The apostle Peter wrote that “charity will cover a multitude of sins” (1 Peter 4:8). If you'll forgive a secular comparison, fun covers a lot of film-making sins in the case of Cowboys and Aliens, the new sci-fi Western from director John Favreau (Iron Man, Elf). Forget that some moviegoers will never get over the bizarre title; this is a film with giant plot holes, unexplained mysteries, character arcs that stretch credibility, and mythology that seems made up on the fly. For some, these flaws will be the film's downfall, as will the outlandish mix of movie genres. For those willing to give it a shot, however, Cowboys and Aliens is a terrifically entertaining popcorn picture, loaded with truly butt-kicking action, memorable characters, gorgeous cinematography, effective scares, funny one-liners, and the surprisingly potent chemistry of Daniel Craig and Harrison Ford trying to out-macho one another. A stare down between Clint Eastwood and John Wayne is the only thing that could have competed.
Ford is in rare form here, and its a joy to see him reclaim his blockbuster birthright. He's so adept at playing a cowboy, one wonders if he might see a career resurrection as a Western anti-hero. Daniel Craig proves his turn in Casino Royale was no fluke; he gives a hardcore performance here that has traces of early Eastwood or Steve McQueen, but he also places his own stamp on things with a movie-star performance (and his American accent is credible). The supporting cast is solid: Olivia Wilde's subdued performance makes sense later on, and every side character, even when they're written as simple Western archetypes, is well-cast and enjoyably acted. I especially appreciated the favorable portrayal of the preacher, who is an embodiment of the “wise soul” character rarely found in pop culture portrayals of Christians.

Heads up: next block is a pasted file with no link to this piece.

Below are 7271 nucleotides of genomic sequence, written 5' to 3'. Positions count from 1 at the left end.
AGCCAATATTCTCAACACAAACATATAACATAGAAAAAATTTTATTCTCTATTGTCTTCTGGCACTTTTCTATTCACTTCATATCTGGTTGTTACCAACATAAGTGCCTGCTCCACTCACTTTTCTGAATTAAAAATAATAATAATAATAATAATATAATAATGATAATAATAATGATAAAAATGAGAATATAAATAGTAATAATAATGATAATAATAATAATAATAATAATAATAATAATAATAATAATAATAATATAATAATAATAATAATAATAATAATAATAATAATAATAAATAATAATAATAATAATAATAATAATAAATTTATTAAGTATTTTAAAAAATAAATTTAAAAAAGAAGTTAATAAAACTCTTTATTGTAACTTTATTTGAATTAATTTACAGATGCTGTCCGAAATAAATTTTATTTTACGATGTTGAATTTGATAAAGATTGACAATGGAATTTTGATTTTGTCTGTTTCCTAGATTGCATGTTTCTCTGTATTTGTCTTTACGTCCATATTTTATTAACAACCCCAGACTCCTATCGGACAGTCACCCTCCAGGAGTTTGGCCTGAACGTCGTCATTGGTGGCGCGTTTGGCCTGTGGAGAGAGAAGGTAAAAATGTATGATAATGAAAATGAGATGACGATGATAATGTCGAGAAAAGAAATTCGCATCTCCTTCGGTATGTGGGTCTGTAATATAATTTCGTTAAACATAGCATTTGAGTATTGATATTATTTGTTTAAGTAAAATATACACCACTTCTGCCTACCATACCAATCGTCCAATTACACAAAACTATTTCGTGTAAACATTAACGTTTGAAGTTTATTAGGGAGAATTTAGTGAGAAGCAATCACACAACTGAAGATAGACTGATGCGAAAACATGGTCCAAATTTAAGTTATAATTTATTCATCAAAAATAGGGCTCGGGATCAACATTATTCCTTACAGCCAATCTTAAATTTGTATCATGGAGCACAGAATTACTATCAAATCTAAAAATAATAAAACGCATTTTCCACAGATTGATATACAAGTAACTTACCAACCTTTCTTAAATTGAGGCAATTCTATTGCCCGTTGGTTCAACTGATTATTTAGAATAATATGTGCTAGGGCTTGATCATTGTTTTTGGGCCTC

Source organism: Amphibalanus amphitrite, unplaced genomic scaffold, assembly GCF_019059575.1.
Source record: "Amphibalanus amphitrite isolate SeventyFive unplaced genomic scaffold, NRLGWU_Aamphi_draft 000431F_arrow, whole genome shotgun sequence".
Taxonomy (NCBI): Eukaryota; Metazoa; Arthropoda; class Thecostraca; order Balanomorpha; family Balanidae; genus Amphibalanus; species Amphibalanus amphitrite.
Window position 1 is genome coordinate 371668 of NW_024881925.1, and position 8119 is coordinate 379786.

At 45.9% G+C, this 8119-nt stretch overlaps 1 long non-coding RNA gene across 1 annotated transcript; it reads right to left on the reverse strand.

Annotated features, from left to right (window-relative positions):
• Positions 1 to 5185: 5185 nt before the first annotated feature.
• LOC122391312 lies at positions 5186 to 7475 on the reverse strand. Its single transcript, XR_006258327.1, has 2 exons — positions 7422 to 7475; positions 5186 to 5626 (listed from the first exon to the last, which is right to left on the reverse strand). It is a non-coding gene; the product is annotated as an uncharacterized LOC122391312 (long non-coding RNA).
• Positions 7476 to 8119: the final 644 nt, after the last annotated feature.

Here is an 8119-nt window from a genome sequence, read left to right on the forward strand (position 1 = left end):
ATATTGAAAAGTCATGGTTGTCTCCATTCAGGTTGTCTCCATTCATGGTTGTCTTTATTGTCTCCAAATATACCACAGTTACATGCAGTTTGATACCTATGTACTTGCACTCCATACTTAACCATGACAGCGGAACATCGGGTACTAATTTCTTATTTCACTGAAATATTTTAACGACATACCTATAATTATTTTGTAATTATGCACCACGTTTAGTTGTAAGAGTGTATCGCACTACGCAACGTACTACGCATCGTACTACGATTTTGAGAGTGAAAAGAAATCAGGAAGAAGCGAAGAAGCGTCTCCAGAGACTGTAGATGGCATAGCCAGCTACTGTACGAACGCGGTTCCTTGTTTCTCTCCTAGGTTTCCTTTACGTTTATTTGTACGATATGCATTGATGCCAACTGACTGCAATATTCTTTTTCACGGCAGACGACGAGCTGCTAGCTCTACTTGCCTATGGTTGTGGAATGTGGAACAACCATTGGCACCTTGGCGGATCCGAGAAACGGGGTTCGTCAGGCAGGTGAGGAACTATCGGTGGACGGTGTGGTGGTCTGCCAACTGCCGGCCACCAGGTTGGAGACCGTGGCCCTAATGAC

Though the film doesn't quite achieve a balance between its early gritty harshness and later sentimental heroism, excellent acting and a strong theme of redemption mostly make up for that. The special effects range from terrific to good, the musical score is strong and traditional, and the movie takes enough time both to make us care about its characters and to imagine how 19th-century settlers would react to such a foreign thing as an alien invasion. This is a first-class cowboy film and a rock-em, sock-em' action movie. It offers plenty of thrills, but none greater than seeing 007 and Indiana Jones saddle up together to fight a common enemy. It seems like they had a blast, and if you can just with go it, you will too.
CONTENT OVERVIEW:Cowboys and Aliens is rated PG-13. It is suprisingly gritty and violent, and is definitely not for children. There are various brutal fistfights, shootings, and stabbings, as well as frightening alien attacks and some disturbing/bloody images. There is a moderate amount of profanity (no f-words, however) and a crude joke. It is implied that a woman is briefly nude in a nonsexual situation, but nothing is seen except her back from her head to her waist. There is no sexuality.
MESSAGES TO DISCUSS: Even the worst enemies can become friends. Be united and look for the good in those different from you.
Jonathan Decker is the clinical director of Your Family Expert. He is a licensed marriage and family therapist, husband, and father of five. Jonathan earned a masters degree in family therapy from Auburn University as well as a bachelor's degree in clinical psychology from Brigham Young University. He is an actor, author, and television personality.